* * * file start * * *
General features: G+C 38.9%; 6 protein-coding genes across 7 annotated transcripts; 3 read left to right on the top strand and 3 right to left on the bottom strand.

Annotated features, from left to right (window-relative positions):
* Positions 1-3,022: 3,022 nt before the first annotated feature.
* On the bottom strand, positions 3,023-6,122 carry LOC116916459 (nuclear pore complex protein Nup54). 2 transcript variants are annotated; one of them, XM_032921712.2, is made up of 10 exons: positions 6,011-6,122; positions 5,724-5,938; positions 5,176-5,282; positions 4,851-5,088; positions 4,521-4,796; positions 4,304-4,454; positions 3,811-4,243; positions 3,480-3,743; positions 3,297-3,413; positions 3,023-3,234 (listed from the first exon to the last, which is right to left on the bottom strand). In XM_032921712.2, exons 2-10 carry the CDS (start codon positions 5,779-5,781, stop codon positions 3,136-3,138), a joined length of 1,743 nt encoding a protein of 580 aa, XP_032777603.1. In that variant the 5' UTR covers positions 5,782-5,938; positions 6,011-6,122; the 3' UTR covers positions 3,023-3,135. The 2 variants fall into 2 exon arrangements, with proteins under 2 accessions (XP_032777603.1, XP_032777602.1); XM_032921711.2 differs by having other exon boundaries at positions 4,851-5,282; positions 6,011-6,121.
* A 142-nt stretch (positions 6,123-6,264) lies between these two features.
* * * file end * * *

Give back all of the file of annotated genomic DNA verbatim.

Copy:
General features: G+C 38.9%; 6 protein-coding genes across 7 annotated transcripts; 3 read left to right on the top strand and 3 right to left on the bottom strand.

Annotated features, from left to right (window-relative positions):
* Positions 1-3,022: 3,022 nt before the first annotated feature.
* On the bottom strand, positions 3,023-6,122 carry LOC116916459 (nuclear pore complex protein Nup54). 2 transcript variants are annotated; one of them, XM_032921712.2, is made up of 10 exons: positions 6,011-6,122; positions 5,724-5,938; positions 5,176-5,282; positions 4,851-5,088; positions 4,521-4,796; positions 4,304-4,454; positions 3,811-4,243; positions 3,480-3,743; positions 3,297-3,413; positions 3,023-3,234 (listed from the first exon to the last, which is right to left on the bottom strand). In XM_032921712.2, exons 2-10 carry the CDS (start codon positions 5,779-5,781, stop codon positions 3,136-3,138), a joined length of 1,743 nt encoding a protein of 580 aa, XP_032777603.1. In that variant the 5' UTR covers positions 5,782-5,938; positions 6,011-6,122; the 3' UTR covers positions 3,023-3,135. The 2 variants fall into 2 exon arrangements, with proteins under 2 accessions (XP_032777603.1, XP_032777602.1); XM_032921711.2 differs by having other exon boundaries at positions 4,851-5,282; positions 6,011-6,121.
* A 142-nt stretch (positions 6,123-6,264) lies between these two features.